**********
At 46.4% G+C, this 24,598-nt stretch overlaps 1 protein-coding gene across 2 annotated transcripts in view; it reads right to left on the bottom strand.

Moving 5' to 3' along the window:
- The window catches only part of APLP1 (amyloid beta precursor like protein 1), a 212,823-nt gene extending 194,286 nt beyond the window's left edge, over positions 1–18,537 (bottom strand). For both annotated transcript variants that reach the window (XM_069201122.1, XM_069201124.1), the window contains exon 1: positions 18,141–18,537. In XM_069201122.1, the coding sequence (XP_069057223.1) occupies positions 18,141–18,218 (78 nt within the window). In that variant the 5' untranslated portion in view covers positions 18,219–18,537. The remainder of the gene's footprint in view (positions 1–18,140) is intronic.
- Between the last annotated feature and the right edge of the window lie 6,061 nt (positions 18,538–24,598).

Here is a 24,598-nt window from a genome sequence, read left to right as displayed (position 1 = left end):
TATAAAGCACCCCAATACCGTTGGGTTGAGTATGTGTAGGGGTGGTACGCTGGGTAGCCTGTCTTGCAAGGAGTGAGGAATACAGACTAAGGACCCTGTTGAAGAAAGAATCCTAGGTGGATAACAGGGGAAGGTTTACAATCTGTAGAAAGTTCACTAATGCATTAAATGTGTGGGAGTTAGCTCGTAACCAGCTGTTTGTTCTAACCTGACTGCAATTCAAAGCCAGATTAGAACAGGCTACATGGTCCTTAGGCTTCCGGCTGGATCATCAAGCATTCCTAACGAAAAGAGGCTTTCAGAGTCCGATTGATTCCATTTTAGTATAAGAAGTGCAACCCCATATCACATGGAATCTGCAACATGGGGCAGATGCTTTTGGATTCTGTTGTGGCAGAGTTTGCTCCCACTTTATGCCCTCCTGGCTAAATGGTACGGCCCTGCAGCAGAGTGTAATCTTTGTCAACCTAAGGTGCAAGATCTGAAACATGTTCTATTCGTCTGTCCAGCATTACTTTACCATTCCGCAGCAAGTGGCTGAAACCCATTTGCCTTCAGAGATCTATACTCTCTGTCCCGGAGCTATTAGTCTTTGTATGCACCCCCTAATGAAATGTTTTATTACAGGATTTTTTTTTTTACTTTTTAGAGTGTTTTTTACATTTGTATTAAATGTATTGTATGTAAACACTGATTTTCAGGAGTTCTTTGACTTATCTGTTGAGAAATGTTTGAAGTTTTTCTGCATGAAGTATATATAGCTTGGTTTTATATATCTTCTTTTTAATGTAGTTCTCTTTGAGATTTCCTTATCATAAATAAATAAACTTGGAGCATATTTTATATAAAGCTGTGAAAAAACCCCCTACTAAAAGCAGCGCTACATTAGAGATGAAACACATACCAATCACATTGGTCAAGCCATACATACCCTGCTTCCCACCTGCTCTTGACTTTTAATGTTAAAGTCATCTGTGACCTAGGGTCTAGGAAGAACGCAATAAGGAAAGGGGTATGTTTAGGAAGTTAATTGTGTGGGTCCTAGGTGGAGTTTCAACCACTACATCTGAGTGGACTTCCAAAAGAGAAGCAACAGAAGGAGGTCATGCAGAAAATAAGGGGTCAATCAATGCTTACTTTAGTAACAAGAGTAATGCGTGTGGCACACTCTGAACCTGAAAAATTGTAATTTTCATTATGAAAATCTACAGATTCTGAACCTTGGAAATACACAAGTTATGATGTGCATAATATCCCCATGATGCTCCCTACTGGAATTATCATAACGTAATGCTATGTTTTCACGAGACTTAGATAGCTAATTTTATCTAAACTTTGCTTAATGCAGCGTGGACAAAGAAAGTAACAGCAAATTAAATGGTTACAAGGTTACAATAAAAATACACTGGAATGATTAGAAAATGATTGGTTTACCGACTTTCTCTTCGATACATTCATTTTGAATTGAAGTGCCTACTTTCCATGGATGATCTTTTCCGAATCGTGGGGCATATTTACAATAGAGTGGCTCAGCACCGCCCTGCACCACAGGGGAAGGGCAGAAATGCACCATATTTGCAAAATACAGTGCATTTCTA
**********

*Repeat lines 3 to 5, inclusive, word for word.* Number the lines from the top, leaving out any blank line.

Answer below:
- The window catches only part of APLP1 (amyloid beta precursor like protein 1), a 212,823-nt gene extending 194,286 nt beyond the window's left edge, over positions 1–18,537 (bottom strand). For both annotated transcript variants that reach the window (XM_069201122.1, XM_069201124.1), the window contains exon 1: positions 18,141–18,537. In XM_069201122.1, the coding sequence (XP_069057223.1) occupies positions 18,141–18,218 (78 nt within the window). In that variant the 5' untranslated portion in view covers positions 18,219–18,537. The remainder of the gene's footprint in view (positions 1–18,140) is intronic.
- Between the last annotated feature and the right edge of the window lie 6,061 nt (positions 18,538–24,598).

Here is a 24,598-nt window from a genome sequence, read left to right as displayed (position 1 = left end):